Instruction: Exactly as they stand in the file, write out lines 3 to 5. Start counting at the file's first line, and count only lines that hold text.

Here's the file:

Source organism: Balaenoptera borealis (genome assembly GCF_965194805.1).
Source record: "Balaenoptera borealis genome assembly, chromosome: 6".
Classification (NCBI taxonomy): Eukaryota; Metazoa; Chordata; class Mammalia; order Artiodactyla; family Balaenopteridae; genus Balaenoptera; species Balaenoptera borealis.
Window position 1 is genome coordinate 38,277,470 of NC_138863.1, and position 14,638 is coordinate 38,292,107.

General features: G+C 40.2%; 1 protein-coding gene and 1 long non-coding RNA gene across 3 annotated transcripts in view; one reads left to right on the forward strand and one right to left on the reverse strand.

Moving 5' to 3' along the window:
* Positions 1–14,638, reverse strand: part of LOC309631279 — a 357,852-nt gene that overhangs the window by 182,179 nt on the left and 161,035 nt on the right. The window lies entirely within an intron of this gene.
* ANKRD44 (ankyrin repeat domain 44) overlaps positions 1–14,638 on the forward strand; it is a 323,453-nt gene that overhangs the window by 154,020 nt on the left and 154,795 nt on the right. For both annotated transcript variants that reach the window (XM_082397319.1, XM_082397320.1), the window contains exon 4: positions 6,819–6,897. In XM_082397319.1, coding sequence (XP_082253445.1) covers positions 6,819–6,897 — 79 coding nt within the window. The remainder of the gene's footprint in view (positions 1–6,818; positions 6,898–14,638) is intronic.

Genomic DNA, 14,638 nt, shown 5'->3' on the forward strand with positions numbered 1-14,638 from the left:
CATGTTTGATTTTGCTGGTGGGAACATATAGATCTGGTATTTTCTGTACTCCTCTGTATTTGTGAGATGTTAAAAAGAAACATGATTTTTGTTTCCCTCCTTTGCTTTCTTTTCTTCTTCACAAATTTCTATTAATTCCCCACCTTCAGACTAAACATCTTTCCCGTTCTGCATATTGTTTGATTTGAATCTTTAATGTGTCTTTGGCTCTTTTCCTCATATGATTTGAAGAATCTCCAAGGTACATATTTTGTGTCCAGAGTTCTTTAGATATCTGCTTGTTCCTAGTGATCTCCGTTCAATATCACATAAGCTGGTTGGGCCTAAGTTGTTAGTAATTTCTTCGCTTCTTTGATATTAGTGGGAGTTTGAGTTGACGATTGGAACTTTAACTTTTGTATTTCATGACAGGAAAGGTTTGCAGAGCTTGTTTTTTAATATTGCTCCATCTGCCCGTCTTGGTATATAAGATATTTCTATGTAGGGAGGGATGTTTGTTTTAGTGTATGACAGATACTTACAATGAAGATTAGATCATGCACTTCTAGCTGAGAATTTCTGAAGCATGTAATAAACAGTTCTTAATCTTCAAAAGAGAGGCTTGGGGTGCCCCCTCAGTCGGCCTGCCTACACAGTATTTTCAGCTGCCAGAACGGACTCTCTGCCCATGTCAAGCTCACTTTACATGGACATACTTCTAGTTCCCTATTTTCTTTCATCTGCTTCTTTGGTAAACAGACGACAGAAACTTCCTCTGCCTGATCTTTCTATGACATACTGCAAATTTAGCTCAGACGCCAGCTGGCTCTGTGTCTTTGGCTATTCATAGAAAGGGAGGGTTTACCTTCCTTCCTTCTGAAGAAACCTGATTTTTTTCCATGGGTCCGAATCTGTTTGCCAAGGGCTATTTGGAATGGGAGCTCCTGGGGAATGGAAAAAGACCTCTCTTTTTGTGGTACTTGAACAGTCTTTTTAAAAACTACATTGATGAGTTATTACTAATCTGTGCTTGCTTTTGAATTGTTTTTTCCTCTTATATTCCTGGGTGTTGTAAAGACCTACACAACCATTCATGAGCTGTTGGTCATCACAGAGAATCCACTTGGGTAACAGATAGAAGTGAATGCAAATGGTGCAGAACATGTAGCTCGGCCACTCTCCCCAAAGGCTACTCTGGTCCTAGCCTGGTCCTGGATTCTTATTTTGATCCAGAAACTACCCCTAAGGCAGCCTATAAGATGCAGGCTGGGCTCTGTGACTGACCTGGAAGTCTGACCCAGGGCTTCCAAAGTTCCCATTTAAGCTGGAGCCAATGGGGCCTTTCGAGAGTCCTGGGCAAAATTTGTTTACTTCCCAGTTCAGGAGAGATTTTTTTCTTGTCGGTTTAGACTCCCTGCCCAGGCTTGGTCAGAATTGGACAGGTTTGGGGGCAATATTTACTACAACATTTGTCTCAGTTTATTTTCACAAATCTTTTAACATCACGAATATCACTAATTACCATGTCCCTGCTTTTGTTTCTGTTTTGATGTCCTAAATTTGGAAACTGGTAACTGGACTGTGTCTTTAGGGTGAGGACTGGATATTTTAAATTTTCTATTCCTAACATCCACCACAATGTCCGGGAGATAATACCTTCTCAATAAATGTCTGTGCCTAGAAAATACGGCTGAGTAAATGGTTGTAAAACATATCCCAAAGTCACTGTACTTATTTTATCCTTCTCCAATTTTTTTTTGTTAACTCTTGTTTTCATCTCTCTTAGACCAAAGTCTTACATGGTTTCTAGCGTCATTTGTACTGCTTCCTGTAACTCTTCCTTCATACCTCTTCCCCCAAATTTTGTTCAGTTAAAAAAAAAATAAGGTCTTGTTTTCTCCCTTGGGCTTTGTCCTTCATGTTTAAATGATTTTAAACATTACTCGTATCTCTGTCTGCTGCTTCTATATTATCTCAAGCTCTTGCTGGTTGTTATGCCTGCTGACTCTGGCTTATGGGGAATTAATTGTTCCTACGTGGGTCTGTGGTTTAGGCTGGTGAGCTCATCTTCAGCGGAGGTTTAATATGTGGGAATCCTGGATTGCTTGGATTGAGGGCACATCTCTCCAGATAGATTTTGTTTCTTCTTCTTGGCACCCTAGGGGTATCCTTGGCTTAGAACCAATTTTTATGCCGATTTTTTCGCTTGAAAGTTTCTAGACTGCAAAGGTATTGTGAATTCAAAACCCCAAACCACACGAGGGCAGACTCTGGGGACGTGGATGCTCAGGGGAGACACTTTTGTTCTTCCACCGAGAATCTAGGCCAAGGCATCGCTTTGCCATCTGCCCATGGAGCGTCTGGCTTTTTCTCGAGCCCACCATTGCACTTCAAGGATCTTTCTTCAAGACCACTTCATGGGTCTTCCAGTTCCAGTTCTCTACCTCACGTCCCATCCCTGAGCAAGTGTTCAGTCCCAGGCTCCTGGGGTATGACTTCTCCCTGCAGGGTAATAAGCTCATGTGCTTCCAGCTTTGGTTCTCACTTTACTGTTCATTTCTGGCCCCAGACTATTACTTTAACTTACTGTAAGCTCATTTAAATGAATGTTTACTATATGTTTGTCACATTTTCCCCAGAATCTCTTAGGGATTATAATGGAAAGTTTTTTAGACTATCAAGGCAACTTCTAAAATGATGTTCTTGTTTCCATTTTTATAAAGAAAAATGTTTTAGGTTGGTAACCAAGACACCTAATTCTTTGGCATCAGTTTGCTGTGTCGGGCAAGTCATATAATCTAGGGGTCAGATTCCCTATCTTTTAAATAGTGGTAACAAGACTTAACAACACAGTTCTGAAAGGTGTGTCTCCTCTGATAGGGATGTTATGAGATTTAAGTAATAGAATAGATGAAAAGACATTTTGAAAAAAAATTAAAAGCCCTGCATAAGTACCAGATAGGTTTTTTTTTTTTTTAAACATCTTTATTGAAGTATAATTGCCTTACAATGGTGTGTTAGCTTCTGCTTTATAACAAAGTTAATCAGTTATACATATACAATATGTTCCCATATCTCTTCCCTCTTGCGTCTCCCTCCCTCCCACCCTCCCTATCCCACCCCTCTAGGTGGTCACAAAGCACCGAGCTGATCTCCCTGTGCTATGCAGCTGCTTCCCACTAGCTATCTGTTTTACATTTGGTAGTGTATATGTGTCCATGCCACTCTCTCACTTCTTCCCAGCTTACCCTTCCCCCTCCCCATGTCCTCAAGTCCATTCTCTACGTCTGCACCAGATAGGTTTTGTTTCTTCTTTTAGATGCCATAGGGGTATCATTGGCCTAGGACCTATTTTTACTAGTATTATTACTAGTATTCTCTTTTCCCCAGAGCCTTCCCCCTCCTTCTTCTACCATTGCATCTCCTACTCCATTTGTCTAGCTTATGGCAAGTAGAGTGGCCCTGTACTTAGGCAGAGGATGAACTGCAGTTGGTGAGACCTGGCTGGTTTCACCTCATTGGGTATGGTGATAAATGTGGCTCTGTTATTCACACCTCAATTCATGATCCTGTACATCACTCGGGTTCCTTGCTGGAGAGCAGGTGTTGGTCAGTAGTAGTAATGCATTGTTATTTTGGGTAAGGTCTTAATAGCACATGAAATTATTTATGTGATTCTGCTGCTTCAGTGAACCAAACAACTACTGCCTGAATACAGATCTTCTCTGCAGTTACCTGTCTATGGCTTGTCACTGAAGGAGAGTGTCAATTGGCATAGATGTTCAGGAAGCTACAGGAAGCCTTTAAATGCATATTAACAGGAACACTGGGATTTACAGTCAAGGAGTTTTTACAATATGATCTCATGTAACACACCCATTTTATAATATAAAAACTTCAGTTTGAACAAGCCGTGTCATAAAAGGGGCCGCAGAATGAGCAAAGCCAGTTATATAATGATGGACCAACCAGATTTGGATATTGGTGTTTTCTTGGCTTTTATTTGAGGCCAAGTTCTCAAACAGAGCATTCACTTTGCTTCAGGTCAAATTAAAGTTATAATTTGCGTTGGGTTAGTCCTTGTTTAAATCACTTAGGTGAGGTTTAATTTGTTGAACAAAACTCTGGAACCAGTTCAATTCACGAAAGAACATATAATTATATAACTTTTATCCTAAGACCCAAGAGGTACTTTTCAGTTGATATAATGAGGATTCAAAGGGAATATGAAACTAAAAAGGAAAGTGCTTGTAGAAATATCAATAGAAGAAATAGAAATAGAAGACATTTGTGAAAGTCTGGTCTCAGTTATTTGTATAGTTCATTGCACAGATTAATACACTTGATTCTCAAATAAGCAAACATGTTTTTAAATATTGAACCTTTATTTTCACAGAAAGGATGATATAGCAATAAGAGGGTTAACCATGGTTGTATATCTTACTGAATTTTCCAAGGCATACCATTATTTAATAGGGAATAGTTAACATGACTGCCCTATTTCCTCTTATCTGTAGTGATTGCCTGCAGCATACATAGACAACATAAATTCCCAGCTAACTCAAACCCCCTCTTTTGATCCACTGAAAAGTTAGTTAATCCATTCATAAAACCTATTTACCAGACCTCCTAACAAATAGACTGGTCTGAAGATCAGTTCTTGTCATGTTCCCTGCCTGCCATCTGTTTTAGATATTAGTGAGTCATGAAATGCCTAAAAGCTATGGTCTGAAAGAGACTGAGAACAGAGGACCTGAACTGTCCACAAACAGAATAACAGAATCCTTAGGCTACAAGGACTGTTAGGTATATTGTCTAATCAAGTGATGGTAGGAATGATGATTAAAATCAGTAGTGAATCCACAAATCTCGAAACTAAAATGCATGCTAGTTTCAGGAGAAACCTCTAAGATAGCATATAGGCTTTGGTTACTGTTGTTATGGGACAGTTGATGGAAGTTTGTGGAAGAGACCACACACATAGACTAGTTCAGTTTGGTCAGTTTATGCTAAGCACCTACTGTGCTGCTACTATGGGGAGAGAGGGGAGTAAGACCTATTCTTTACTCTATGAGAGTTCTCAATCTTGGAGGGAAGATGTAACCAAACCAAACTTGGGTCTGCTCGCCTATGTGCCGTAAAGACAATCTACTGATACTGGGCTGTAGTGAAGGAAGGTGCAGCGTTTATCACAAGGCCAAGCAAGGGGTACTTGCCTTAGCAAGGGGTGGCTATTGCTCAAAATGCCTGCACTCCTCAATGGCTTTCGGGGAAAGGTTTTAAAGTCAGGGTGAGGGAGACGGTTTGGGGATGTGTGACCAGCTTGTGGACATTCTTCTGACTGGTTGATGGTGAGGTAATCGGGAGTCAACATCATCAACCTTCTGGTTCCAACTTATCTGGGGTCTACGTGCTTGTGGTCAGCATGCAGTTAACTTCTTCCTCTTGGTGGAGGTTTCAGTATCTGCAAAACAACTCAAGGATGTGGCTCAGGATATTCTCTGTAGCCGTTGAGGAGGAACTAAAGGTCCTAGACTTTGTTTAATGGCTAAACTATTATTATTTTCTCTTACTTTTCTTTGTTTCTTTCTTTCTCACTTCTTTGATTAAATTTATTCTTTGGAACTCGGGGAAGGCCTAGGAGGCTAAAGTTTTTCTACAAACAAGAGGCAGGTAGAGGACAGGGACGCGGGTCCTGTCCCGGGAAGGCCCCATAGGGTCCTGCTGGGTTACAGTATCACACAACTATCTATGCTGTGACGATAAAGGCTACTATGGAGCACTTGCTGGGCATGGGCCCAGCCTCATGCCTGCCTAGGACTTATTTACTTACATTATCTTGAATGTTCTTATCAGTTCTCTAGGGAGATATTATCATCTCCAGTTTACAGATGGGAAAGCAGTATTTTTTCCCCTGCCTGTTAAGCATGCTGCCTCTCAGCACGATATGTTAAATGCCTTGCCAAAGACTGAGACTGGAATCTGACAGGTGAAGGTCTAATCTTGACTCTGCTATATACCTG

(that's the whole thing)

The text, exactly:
Classification (NCBI taxonomy): Eukaryota; Metazoa; Chordata; class Mammalia; order Artiodactyla; family Balaenopteridae; genus Balaenoptera; species Balaenoptera borealis.
Window position 1 is genome coordinate 38,277,470 of NC_138863.1, and position 14,638 is coordinate 38,292,107.

General features: G+C 40.2%; 1 protein-coding gene and 1 long non-coding RNA gene across 3 annotated transcripts in view; one reads left to right on the forward strand and one right to left on the reverse strand.